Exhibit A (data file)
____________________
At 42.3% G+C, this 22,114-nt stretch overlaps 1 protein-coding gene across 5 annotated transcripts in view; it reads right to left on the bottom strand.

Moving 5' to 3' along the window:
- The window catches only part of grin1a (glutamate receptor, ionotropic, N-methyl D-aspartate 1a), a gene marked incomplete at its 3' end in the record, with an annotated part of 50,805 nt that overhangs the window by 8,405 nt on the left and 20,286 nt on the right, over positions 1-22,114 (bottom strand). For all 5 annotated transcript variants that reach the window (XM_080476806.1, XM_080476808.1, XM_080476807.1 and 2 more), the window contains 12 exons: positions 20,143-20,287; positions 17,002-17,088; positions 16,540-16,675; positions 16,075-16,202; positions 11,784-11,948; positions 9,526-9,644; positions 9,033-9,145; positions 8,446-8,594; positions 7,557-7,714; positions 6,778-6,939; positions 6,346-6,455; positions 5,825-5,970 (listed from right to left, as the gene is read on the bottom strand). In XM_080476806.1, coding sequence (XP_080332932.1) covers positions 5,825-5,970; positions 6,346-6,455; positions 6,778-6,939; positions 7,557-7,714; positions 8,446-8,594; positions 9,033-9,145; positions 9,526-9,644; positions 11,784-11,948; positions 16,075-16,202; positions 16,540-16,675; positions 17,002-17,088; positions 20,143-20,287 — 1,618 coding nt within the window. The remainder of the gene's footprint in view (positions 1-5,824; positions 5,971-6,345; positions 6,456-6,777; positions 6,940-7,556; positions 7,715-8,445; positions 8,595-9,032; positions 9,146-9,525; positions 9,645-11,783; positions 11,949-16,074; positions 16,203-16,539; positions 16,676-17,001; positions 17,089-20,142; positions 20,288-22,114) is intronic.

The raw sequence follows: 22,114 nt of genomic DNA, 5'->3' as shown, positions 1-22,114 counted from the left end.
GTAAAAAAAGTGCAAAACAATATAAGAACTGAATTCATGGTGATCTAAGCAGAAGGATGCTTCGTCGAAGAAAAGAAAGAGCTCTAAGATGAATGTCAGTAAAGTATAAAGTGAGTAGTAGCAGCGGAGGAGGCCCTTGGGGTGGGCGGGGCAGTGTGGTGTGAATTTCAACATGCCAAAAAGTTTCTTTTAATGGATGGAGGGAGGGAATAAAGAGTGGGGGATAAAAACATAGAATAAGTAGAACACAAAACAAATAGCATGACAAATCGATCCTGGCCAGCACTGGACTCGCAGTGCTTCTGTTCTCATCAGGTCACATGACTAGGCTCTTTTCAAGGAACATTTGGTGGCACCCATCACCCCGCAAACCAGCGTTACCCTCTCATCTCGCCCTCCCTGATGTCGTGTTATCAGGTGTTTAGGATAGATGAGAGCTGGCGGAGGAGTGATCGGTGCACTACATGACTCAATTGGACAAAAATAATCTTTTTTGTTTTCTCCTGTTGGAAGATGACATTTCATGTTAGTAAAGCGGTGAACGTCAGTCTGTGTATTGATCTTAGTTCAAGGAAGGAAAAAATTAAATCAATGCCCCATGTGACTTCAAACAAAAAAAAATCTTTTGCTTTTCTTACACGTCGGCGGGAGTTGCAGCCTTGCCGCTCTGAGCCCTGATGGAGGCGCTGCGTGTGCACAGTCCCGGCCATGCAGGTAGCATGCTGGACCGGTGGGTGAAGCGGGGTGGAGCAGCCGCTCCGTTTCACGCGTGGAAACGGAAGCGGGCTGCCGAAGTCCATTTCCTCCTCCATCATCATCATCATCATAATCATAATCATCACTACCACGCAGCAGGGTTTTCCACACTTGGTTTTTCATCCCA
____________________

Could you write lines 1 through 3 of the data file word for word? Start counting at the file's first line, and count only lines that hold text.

At 42.3% G+C, this 22,114-nt stretch overlaps 1 protein-coding gene across 5 annotated transcripts in view; it reads right to left on the bottom strand.

Moving 5' to 3' along the window:
- The window catches only part of grin1a (glutamate receptor, ionotropic, N-methyl D-aspartate 1a), a gene marked incomplete at its 3' end in the record, with an annotated part of 50,805 nt that overhangs the window by 8,405 nt on the left and 20,286 nt on the right, over positions 1-22,114 (bottom strand). For all 5 annotated transcript variants that reach the window (XM_080476806.1, XM_080476808.1, XM_080476807.1 and 2 more), the window contains 12 exons: positions 20,143-20,287; positions 17,002-17,088; positions 16,540-16,675; positions 16,075-16,202; positions 11,784-11,948; positions 9,526-9,644; positions 9,033-9,145; positions 8,446-8,594; positions 7,557-7,714; positions 6,778-6,939; positions 6,346-6,455; positions 5,825-5,970 (listed from right to left, as the gene is read on the bottom strand). In XM_080476806.1, coding sequence (XP_080332932.1) covers positions 5,825-5,970; positions 6,346-6,455; positions 6,778-6,939; positions 7,557-7,714; positions 8,446-8,594; positions 9,033-9,145; positions 9,526-9,644; positions 11,784-11,948; positions 16,075-16,202; positions 16,540-16,675; positions 17,002-17,088; positions 20,143-20,287 — 1,618 coding nt within the window. The remainder of the gene's footprint in view (positions 1-5,824; positions 5,971-6,345; positions 6,456-6,777; positions 6,940-7,556; positions 7,715-8,445; positions 8,595-9,032; positions 9,146-9,525; positions 9,645-11,783; positions 11,949-16,074; positions 16,203-16,539; positions 16,676-17,001; positions 17,089-20,142; positions 20,288-22,114) is intronic.